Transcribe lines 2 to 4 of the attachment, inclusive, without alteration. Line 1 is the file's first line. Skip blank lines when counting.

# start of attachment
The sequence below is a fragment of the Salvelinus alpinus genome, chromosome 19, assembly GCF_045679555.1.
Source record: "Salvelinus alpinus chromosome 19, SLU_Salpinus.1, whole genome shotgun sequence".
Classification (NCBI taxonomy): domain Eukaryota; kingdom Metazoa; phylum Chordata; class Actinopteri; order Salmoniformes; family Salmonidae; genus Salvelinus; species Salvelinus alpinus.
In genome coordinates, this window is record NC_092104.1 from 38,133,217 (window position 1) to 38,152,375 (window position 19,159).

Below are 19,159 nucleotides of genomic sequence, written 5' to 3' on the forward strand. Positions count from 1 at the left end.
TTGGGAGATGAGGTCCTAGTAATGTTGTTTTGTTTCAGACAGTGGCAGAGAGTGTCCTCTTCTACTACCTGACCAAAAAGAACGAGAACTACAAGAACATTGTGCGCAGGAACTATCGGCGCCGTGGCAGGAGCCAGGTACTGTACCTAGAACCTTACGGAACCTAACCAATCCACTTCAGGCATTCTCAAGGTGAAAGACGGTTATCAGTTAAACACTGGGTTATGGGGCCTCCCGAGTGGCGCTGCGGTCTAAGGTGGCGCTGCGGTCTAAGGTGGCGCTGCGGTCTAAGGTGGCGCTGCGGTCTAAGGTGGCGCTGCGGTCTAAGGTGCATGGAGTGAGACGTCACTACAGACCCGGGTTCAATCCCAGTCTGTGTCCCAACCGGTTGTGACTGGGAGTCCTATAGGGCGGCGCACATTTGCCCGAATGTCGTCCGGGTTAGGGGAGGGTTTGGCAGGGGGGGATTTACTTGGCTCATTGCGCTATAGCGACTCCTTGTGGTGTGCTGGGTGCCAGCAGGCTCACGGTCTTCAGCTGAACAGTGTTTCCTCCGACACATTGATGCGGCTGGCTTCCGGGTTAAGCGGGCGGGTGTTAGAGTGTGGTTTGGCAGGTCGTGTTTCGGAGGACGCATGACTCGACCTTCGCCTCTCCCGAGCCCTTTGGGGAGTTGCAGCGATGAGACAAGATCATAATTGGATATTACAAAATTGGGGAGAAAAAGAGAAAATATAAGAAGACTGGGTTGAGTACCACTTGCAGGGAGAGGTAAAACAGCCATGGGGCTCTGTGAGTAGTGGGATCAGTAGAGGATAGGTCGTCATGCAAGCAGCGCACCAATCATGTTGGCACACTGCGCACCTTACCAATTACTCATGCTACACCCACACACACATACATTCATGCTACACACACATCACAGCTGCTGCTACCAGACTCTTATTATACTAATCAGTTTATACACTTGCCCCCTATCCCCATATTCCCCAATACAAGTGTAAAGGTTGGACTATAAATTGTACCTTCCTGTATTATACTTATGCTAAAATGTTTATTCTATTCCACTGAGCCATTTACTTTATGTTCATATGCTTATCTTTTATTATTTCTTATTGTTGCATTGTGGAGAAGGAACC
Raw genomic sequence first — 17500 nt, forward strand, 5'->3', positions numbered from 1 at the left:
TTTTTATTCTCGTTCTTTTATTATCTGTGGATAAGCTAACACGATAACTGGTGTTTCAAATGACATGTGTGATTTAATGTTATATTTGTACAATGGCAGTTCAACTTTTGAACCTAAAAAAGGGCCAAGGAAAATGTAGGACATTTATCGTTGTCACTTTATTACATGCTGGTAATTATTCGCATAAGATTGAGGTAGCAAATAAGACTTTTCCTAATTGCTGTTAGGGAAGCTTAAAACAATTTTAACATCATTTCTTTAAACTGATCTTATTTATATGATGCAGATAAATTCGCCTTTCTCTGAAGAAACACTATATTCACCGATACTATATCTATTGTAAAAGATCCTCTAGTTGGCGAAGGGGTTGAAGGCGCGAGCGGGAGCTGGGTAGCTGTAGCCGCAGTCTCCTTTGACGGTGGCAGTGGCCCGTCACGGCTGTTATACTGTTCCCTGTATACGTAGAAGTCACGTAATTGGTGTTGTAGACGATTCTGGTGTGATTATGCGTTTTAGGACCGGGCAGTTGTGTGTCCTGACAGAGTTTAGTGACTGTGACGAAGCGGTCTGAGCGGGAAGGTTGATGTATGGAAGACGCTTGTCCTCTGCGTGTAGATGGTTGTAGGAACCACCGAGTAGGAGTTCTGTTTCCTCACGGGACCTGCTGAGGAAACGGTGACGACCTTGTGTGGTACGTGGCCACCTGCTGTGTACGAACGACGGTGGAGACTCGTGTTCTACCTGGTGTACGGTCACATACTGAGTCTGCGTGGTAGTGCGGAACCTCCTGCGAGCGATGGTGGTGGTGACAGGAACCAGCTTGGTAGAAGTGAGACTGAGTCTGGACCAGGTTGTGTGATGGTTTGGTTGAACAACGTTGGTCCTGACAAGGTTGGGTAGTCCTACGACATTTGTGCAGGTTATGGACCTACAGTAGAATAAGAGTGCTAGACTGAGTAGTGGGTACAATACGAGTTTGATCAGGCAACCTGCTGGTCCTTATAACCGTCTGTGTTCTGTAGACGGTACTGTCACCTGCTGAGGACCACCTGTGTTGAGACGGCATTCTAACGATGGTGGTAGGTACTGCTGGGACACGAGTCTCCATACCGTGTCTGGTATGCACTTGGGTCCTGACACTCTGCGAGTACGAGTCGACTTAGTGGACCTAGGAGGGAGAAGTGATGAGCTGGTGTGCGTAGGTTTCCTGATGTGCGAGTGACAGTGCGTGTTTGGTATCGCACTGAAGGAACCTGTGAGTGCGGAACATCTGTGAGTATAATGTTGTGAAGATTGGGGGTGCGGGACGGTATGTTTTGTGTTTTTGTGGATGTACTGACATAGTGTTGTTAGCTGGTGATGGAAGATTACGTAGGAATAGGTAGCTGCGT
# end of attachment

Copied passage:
Source record: "Salvelinus alpinus chromosome 19, SLU_Salpinus.1, whole genome shotgun sequence".
Classification (NCBI taxonomy): domain Eukaryota; kingdom Metazoa; phylum Chordata; class Actinopteri; order Salmoniformes; family Salmonidae; genus Salvelinus; species Salvelinus alpinus.
In genome coordinates, this window is record NC_092104.1 from 38,133,217 (window position 1) to 38,152,375 (window position 19,159).